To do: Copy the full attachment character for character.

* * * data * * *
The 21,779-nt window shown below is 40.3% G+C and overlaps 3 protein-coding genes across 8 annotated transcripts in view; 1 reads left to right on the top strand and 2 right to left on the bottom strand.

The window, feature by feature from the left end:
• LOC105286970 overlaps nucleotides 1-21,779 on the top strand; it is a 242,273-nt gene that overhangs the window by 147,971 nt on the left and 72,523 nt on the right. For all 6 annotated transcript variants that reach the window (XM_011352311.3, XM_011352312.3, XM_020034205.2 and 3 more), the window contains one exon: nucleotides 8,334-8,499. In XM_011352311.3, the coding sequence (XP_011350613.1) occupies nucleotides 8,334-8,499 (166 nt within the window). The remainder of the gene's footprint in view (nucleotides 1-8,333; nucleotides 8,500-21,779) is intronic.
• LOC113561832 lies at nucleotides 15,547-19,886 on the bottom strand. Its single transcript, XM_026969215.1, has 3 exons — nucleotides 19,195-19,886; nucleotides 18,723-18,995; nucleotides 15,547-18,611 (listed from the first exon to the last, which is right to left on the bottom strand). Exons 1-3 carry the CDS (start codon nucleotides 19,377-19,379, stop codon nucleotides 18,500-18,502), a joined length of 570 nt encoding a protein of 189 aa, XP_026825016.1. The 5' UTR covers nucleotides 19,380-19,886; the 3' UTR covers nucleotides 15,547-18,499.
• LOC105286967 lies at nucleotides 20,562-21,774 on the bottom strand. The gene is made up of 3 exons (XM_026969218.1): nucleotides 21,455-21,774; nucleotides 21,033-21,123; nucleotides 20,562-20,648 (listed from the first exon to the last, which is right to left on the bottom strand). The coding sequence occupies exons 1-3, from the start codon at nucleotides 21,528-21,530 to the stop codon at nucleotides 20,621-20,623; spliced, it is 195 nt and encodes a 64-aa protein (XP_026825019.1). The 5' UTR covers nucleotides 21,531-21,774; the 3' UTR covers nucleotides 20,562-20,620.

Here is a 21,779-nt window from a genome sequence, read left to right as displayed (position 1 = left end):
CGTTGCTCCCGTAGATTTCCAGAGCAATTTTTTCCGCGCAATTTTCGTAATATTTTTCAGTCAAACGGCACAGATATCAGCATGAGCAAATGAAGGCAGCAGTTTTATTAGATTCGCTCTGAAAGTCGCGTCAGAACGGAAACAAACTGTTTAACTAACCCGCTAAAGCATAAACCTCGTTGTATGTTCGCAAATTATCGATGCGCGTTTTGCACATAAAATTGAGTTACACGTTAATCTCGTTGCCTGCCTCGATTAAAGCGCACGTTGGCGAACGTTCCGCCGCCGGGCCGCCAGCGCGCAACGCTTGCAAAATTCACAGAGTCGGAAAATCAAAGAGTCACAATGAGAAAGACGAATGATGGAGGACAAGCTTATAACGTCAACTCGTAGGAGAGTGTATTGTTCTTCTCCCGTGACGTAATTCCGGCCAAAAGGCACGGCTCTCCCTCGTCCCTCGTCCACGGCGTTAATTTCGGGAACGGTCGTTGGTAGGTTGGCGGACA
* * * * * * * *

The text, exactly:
The 21,779-nt window shown below is 40.3% G+C and overlaps 3 protein-coding genes across 8 annotated transcripts in view; 1 reads left to right on the top strand and 2 right to left on the bottom strand.

The window, feature by feature from the left end:
• LOC105286970 overlaps nucleotides 1-21,779 on the top strand; it is a 242,273-nt gene that overhangs the window by 147,971 nt on the left and 72,523 nt on the right. For all 6 annotated transcript variants that reach the window (XM_011352311.3, XM_011352312.3, XM_020034205.2 and 3 more), the window contains one exon: nucleotides 8,334-8,499. In XM_011352311.3, the coding sequence (XP_011350613.1) occupies nucleotides 8,334-8,499 (166 nt within the window). The remainder of the gene's footprint in view (nucleotides 1-8,333; nucleotides 8,500-21,779) is intronic.
• LOC113561832 lies at nucleotides 15,547-19,886 on the bottom strand. Its single transcript, XM_026969215.1, has 3 exons — nucleotides 19,195-19,886; nucleotides 18,723-18,995; nucleotides 15,547-18,611 (listed from the first exon to the last, which is right to left on the bottom strand). Exons 1-3 carry the CDS (start codon nucleotides 19,377-19,379, stop codon nucleotides 18,500-18,502), a joined length of 570 nt encoding a protein of 189 aa, XP_026825016.1. The 5' UTR covers nucleotides 19,380-19,886; the 3' UTR covers nucleotides 15,547-18,499.
• LOC105286967 lies at nucleotides 20,562-21,774 on the bottom strand. The gene is made up of 3 exons (XM_026969218.1): nucleotides 21,455-21,774; nucleotides 21,033-21,123; nucleotides 20,562-20,648 (listed from the first exon to the last, which is right to left on the bottom strand). The coding sequence occupies exons 1-3, from the start codon at nucleotides 21,528-21,530 to the stop codon at nucleotides 20,621-20,623; spliced, it is 195 nt and encodes a 64-aa protein (XP_026825019.1). The 5' UTR covers nucleotides 21,531-21,774; the 3' UTR covers nucleotides 20,562-20,620.

Here is a 21,779-nt window from a genome sequence, read left to right as displayed (position 1 = left end):
CGTTGCTCCCGTAGATTTCCAGAGCAATTTTTTCCGCGCAATTTTCGTAATATTTTTCAGTCAAACGGCACAGATATCAGCATGAGCAAATGAAGGCAGCAGTTTTATTAGATTCGCTCTGAAAGTCGCGTCAGAACGGAAACAAACTGTTTAACTAACCCGCTAAAGCATAAACCTCGTTGTATGTTCGCAAATTATCGATGCGCGTTTTGCACATAAAATTGAGTTACACGTTAATCTCGTTGCCTGCCTCGATTAAAGCGCACGTTGGCGAACGTTCCGCCGCCGGGCCGCCAGCGCGCAACGCTTGCAAAATTCACAGAGTCGGAAAATCAAAGAGTCACAATGAGAAAGACGAATGATGGAGGACAAGCTTATAACGTCAACTCGTAGGAGAGTGTATTGTTCTTCTCCCGTGACGTAATTCCGGCCAAAAGGCACGGCTCTCCCTCGTCCCTCGTCCACGGCGTTAATTTCGGGAACGGTCGTTGGTAGGTTGGCGGACA